Yours faithfully,

Sir Jarvis Winterbottom III



Week 6: Compare two poems regarding a natural Australian scene

This week I decided to try something a little different. Instead of writing a straightforward comparison of the two poems, I thought I would attempt writing a companion poem in my own words for each example. I hope it makes some kind of sense.


Musings on A Mid-Summer Noon in the Australian Forest by Charles Harpur


Lazy is my first feeling.

This landscape seems hot.

Rest for all so appealing.

A prize to find a cool spot.


A tiny bug captures my attention.

Fascination slowly takes hold.

The world at large held in suspension.

While this enchanting bug I behold.


Such peace requires no plunder.

Just to laze and admire the astounding

Nature and all of her wonder.

Her beauty and power abounding.




Musings on Bell-Birds by Henry Kendall


The beginning of this one more lively.

The rhythm and rhyme rolls along.

Immersed in all this it’s quite likely

To find one’s self caught up in the throng.


By the bell-bird’s song mesmerized.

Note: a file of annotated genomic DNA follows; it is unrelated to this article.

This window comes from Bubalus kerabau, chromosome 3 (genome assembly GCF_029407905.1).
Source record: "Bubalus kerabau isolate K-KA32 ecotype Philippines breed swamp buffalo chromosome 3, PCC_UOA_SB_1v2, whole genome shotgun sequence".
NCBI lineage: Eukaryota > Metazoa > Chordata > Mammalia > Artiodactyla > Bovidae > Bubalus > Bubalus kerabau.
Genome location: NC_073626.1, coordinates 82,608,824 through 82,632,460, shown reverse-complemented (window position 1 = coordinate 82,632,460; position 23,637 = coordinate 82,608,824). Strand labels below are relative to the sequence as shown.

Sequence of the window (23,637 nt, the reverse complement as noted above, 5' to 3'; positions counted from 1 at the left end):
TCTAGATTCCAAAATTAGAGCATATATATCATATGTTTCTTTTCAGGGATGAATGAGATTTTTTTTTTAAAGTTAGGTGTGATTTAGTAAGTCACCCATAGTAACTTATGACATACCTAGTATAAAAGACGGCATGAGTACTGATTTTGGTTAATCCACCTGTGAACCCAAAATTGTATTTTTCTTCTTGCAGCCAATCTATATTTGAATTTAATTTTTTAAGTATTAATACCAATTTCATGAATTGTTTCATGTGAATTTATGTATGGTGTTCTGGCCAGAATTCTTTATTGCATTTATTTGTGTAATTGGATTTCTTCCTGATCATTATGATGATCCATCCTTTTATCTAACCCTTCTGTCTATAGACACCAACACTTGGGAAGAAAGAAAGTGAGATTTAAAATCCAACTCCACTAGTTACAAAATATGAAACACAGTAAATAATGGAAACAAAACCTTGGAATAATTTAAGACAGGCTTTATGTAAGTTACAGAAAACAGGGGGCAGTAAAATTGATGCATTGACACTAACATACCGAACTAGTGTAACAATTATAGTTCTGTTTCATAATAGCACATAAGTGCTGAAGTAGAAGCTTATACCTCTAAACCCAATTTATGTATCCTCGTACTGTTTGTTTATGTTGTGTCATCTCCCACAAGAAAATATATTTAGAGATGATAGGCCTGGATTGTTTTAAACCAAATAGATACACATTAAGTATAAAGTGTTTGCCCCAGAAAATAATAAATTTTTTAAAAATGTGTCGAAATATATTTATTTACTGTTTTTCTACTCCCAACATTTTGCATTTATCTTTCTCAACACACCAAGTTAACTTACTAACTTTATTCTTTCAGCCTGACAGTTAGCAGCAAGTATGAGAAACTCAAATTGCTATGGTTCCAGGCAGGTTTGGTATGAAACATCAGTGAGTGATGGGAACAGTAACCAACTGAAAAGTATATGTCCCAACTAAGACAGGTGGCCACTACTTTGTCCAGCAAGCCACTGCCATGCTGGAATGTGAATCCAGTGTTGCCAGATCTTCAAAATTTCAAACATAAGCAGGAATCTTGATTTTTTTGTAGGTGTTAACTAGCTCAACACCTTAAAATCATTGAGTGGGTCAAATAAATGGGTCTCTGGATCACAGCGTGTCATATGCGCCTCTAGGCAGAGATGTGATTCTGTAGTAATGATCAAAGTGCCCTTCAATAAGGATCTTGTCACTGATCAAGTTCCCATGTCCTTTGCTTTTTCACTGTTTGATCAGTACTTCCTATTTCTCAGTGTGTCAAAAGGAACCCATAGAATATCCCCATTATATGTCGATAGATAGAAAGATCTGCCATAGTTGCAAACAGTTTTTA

Merging one’s self into nature.

This sublime connection realized.

For one moment experiencing rapture.


Now an adult I live in the city.

An uninspired soul in the sprawl.

Before I submit to self-pity,

This joyous memory I recall.



Week 6: Poem inspired by Shakespeare’s Sonnet 30

It’s so easy to allow the past to haunt us. It’s not so easy to let it go, or to write poetry for that matter, so here goes nothing…


Completely immersed in thoughts of naught.

That one word arrives uninvited.

The scar torn open and anguish reborn.

Once again my identity spited.


Damn them!


One word,

One insult,

One memory,

So much power it holds.


Damn it!


The moment gone by.

Yet I re-visit these roasts.

Fuel for this grief I supply.

My tormentor’s but ghosts.




I drink this poison and only I shall suffer.

Live and let live, return to the now.

Recall when you next wish to libel another.

This pain it may teach if you allow.


Well I’ll be damned.


Oz Lit Peer Review 3

This is still my favorite painting in the gallery! I can stare at it and get lost in there. I haven’t had the chance to visit NZ yet, but Milford Sound is at the top of my list of places to see. I think this picture comes extremely close to actually capturing the sublime. Supreme beauty combined with awe inspiring magnificence which forces a person to experience their insignificance.